In the past few years, Michigan has roared back to life as a magnet for STEM jobs like engineering, and the state's employers are right to wonder if they will be able to fill those jobs with qualified people. Fortunately, we see strong signs that Michigan leaders are on the case.
On Tuesday, I was honored to testify before Michigan's House Education Reform Committee about Change the Equation's efforts to help the state identify and scale K-12 STEM education programs that are most likely to have an impact. CTEq's STEMworks has already helped rigorously-vetted programs, such as Engineering is Elementary and Project Lead the Way, receive $1 million in state funds. We have high hopes for much more to come.
Efforts like these are very timely. For a state that was ground zero in the Great Recession, Michigan has an uplifing story to tell about STEM jobs. For example, it has been a great place for engineers. The number of engineering jobs in the state grew 11 percent from 2006 and 2016, compared to a meager 2 percent for the nation as a whole. Engineering jobs will probably grow another 13 percent between 2016 and 2026, faster than the 11 percent projected for the nation. That amounts to tens of thousands of engineering jobs.
Will employers be able to find the engineering talent they need over the coming decade? That's a harder question to answer. There is some reason for concern. First, they cannot fully tap the state's minority talent. Black, Latinos, and American Indian Michiganders make up 23 percent of the state's college-age population but receive only 5 percent of engineering degrees and certificates:
Women are almost as scarce in the field:
There's good news on the horizon: In late 2015, the state adopted academic standards in science that formally incorporate engineering principles. If other states that have adoped similar standards are any indication, all Michigan students, regardless of race or gender, will soon learn the fundamental principles of engineering.
Programs like those in STEMworks will only help.
Indiana’s I-STEM Resource Center is recommending six different science curricula in STEMworks as districts across the state gear up to adopt new curricular materials for science in 2017. A partnership of leaders in K-12 education, government, business, and universities, I-STEM worked with CTEq to identify programs that met our rigorous STEMworks criteria as well as exacting standards for science curriculum developed by I-STEM and the Purdue School of Engineering Education.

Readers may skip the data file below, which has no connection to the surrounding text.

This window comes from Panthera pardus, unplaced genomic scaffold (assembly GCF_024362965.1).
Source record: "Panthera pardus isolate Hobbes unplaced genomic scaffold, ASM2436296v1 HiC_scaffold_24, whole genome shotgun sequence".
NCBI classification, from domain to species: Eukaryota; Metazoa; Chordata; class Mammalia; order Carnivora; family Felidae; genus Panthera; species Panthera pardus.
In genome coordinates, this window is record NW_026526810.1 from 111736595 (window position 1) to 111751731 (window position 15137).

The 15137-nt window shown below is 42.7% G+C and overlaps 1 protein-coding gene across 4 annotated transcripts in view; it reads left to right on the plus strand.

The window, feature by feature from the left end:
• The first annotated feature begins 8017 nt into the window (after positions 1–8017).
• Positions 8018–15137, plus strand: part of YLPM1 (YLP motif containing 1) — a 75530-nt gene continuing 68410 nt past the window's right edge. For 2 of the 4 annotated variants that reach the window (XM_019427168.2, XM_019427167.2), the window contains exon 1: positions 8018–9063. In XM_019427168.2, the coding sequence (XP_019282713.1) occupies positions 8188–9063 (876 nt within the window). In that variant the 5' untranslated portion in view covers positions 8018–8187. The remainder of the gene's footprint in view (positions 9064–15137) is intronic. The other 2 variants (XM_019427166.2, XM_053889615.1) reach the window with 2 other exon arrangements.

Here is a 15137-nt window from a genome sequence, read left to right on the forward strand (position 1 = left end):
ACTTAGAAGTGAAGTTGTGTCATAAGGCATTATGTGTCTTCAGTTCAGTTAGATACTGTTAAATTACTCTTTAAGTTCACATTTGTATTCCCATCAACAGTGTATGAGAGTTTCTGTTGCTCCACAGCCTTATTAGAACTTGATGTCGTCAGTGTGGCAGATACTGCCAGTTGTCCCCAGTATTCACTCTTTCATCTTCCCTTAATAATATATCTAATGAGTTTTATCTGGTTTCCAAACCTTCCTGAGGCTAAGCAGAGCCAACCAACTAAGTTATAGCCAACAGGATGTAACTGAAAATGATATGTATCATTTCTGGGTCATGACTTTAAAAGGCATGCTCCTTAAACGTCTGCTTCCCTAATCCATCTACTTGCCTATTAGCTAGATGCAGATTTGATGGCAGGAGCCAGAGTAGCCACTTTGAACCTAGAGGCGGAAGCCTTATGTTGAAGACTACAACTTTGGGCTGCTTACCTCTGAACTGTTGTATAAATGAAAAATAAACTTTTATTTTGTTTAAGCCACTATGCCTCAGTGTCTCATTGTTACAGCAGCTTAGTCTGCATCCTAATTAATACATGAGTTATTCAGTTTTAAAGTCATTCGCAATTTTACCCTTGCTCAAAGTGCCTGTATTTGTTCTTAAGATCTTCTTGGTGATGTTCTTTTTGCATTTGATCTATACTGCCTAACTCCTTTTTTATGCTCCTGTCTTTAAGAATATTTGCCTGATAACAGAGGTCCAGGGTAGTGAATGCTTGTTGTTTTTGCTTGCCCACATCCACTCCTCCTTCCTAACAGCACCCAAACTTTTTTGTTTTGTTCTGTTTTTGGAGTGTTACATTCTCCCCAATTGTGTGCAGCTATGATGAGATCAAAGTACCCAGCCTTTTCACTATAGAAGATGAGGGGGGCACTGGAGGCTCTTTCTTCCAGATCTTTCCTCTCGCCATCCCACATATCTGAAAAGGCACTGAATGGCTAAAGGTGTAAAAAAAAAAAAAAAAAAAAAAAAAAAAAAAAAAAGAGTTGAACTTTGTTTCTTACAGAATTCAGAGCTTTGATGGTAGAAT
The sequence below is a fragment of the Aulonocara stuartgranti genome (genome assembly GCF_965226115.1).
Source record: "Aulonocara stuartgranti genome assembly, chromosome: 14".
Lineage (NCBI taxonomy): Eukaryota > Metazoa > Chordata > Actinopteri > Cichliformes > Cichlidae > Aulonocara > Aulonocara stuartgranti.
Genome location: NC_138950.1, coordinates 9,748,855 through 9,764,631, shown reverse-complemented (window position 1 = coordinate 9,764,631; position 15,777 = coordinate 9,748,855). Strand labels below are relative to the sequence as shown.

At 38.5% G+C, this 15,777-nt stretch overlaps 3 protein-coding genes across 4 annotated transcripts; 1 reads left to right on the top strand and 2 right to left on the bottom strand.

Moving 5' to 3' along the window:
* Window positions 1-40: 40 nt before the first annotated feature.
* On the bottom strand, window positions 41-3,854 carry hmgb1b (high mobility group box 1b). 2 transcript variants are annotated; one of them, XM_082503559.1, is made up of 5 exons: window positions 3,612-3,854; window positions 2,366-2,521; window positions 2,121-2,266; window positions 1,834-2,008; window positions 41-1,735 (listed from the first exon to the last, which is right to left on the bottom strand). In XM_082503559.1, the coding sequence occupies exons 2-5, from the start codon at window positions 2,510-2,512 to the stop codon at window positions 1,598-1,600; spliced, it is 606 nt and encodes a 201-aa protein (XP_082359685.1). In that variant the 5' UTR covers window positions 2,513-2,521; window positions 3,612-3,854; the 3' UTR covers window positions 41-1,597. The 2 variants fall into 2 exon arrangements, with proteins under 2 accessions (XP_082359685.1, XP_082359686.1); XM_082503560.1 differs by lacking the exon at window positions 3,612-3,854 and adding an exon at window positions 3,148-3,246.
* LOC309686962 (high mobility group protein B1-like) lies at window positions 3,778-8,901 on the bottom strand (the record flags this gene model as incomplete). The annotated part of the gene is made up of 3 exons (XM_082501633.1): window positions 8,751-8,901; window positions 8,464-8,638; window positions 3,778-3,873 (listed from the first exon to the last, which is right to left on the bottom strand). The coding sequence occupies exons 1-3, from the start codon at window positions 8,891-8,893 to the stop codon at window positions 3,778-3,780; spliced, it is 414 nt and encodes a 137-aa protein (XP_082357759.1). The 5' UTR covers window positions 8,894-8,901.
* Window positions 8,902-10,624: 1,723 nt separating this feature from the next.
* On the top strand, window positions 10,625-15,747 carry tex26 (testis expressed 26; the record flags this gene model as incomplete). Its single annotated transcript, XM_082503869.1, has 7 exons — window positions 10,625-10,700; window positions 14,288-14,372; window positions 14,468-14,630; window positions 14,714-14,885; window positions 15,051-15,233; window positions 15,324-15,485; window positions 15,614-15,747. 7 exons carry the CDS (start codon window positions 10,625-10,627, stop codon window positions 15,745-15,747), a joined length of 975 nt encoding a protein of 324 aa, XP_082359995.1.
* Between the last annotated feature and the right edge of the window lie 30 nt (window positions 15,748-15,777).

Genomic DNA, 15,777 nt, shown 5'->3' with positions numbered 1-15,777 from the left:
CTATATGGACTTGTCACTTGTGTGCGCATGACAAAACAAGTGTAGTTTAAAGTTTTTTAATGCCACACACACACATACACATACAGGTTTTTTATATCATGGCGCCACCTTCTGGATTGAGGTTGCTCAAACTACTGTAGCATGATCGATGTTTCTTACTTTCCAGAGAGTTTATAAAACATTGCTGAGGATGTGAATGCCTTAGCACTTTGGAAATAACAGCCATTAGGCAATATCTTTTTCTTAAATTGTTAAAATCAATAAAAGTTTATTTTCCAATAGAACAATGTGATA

These aren’t your grandfather’s science curricula. Each engages students in hands-on, real-world experiences of science, engineering, and technology:
As districts adopt curriculum, these recommendations could carry substantial weight. Dozens of curriculum providers start knocking on district leaders’ doors when adoption time rolls around. CTEq and I-STEM are helping them separate the wheat from the chaff.
The partnership between CTEq and I-STEM represents a critical strategy to improve the quality of STEM education, one that we are pursuing in five other states and counting.
School superintendents and principals get swamped by pitches from people selling curriculum, technology, professional development programs, and any number of other solutions to their schools’ challenges. Many don’t have the background to separate the wheat from the chaff. After all, they’re not education researchers. Often, educators have to go for the best-looking brochure, and so their students don’t really benefit from the growing body of research about what is mostly likely to work in schools.
Fortunately, there is some work afoot to help superintendents and principals select the best options for their students. The U.S. Education Department recently released guidance on what evidence educators should look for as they look for programs and strategies to improve students’ performance. The Department is also revamping its What Works Clearinghouse of school research to help district and school leaders find vetted programs that might address their specific priorities.
At least one school district is taking it up a notch. At Education Week, blogger Sarah Sparks takes a look at the Cleveland Metropolitan School District’s plans to (among other things) “build a dashboard to allow principals to easily monitor how well initiatives or programs are working in their schools.” “In the process,” Sparks reports: